Belfast Telegraph

Thursday 24 July 2014

Warning on soaring payday loans

The number of people resorting to expensive payday loans has soared during the past month, suggests study

The number of people resorting to expensive payday loans has soared during the past month as consumers struggle to make ends meet in the face of rising living costs and stagnant wage growth, research has suggested.

Financial website moneysupermarket.com said it had seen a 58% increase in demand for the loans since the May Day Bank Holiday, compared with the same period of April.

The group blamed the rising cost of living, as well as the recent run of bank holiday weekends, for strong demand for the loans, which enable people to borrow small sums - often of as little as £75 - for short periods of time to tide them over until they are paid.

But it warned consumers to make sure the product was the most appropriate way for them to borrow money, as the loans can be expensive, with annual interest rates equivalent of around 2,000%. Someone who borrows £100 through one of the loans can expect to pay back around £125, often within 31 days.

Tim Moss, head of loans and debt at moneysupermarket.com, said: "It's no surprise to see the demand for payday loans rise so sharply in the current climate, and particularly around bank holiday periods when people have been spending more.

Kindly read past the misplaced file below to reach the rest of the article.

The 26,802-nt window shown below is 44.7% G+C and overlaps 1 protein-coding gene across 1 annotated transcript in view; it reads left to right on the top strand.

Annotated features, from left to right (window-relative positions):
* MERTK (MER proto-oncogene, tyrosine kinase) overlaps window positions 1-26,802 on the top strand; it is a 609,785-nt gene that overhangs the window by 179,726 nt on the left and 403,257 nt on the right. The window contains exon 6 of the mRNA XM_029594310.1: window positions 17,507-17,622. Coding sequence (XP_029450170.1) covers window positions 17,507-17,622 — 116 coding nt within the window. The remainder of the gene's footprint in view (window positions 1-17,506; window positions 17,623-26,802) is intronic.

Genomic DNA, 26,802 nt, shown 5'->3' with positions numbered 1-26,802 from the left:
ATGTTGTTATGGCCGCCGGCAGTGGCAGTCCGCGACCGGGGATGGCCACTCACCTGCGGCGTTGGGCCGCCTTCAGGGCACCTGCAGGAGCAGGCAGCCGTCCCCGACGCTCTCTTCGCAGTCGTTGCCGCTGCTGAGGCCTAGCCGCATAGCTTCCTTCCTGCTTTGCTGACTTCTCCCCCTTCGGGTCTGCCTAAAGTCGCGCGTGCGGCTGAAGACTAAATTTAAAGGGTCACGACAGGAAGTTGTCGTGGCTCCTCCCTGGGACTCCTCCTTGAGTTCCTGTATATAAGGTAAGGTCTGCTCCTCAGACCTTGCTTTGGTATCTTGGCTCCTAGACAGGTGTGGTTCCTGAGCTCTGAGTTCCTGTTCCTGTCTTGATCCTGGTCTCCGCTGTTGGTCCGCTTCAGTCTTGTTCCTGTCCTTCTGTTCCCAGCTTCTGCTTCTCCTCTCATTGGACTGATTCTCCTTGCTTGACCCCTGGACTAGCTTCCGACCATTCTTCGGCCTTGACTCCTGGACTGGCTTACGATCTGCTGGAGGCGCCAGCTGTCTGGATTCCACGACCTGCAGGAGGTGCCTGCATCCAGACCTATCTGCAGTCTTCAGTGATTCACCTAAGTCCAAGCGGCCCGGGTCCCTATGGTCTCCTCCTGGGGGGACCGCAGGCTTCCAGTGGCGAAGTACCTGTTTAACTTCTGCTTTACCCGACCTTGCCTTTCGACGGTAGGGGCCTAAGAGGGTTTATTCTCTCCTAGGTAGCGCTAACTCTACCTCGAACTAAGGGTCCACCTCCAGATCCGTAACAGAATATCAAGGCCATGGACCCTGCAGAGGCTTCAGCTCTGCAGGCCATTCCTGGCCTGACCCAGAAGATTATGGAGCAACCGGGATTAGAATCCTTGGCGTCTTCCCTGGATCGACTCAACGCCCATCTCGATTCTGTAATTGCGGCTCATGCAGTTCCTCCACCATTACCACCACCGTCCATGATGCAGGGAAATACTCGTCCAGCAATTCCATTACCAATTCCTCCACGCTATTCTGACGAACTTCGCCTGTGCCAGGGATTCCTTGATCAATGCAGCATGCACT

"These products act as a barometer, giving a unique insight into the state of the nation's finances, and as people continue to feel the pinch, we can expect to see the popularity of these products continue to increase."

He said because the money was only borrowed for a short period, expressing the charges as an annual interest rate made the costs involved appear "exorbitant", but he said for people who needed money quickly, taking out one of the loans was often cheaper than going into unauthorised overdraft.

But he added: "The use of payday loans comes with a huge caveat. There is a real danger that customers could fall into a spiral of debt where they have to take out a loan each month just to make ends meets.

"Borrowing £100 one month means paying back £125 the next and anyone struggling to stay out of the red could find that taking out a payday loan ultimately makes the problem worse.

"Payday loans are not suitable for customers looking for longer term credit or unable to pay off the debt within a few days."

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